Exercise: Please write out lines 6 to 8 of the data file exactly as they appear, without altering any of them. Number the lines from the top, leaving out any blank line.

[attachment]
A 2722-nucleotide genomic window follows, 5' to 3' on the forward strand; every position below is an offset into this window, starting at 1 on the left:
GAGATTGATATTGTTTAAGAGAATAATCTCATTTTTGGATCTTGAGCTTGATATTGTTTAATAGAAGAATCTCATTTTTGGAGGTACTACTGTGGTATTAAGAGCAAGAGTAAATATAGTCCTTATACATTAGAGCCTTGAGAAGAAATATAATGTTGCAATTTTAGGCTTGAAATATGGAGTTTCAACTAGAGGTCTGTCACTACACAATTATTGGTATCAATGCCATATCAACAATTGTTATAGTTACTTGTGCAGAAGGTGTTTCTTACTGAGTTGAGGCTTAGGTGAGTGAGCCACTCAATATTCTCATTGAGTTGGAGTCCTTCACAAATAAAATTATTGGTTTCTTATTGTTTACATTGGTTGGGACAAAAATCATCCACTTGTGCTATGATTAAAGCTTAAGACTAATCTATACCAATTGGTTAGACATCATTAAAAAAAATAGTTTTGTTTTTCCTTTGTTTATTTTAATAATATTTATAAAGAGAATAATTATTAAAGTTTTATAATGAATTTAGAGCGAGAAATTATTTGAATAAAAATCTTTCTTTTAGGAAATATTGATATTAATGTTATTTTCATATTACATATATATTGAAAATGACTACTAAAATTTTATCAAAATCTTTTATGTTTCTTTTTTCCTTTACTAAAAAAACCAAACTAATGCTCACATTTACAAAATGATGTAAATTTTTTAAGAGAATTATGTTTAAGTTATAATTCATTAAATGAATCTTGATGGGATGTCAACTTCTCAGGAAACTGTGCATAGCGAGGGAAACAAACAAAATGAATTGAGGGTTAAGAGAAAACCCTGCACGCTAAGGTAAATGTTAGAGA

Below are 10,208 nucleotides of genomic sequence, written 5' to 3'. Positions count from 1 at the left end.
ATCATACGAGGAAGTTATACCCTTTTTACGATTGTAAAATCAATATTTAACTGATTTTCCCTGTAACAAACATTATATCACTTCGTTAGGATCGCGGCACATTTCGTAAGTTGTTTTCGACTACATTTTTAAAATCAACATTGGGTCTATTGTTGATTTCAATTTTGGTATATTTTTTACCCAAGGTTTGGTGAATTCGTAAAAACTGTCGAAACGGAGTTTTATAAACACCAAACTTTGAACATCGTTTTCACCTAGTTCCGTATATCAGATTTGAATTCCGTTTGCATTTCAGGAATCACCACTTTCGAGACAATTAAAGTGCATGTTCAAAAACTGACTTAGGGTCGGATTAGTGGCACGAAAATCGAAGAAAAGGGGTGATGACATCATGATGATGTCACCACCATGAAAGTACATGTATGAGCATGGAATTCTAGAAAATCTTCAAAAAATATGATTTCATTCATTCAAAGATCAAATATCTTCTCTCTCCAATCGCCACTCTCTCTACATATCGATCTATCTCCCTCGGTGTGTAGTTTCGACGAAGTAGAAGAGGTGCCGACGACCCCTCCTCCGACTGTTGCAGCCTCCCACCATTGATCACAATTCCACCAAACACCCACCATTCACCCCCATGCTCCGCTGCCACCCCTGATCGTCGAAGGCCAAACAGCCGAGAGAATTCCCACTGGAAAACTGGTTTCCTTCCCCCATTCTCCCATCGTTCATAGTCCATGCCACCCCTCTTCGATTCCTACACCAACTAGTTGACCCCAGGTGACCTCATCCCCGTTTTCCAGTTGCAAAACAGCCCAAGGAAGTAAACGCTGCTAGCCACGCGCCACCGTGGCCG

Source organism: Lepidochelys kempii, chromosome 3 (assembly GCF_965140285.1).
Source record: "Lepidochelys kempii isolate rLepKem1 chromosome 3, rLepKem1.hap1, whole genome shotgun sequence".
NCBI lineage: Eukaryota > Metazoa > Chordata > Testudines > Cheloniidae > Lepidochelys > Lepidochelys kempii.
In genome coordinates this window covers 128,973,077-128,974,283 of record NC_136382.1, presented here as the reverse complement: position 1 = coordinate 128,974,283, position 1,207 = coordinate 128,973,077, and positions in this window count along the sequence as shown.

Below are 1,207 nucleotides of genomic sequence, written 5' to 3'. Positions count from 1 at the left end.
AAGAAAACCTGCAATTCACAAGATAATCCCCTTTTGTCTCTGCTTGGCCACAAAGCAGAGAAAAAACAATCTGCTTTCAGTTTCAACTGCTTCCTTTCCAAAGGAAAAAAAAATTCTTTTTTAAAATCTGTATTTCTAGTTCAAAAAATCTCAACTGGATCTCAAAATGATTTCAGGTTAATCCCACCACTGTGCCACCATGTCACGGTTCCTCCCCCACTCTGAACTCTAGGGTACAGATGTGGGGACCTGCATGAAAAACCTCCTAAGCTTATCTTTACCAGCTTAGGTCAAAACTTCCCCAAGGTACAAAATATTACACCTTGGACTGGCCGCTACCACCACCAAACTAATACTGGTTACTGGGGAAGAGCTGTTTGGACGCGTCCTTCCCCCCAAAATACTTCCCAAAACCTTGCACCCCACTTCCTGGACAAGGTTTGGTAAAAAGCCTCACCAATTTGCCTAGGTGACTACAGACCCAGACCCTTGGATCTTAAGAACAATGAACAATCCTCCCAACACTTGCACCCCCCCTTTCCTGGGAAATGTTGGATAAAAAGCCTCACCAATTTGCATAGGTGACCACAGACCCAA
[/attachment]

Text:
Source record: "Lepidochelys kempii isolate rLepKem1 chromosome 3, rLepKem1.hap1, whole genome shotgun sequence".
NCBI lineage: Eukaryota > Metazoa > Chordata > Testudines > Cheloniidae > Lepidochelys > Lepidochelys kempii.
In genome coordinates this window covers 128,973,077-128,974,283 of record NC_136382.1, presented here as the reverse complement: position 1 = coordinate 128,974,283, position 1,207 = coordinate 128,973,077, and positions in this window count along the sequence as shown.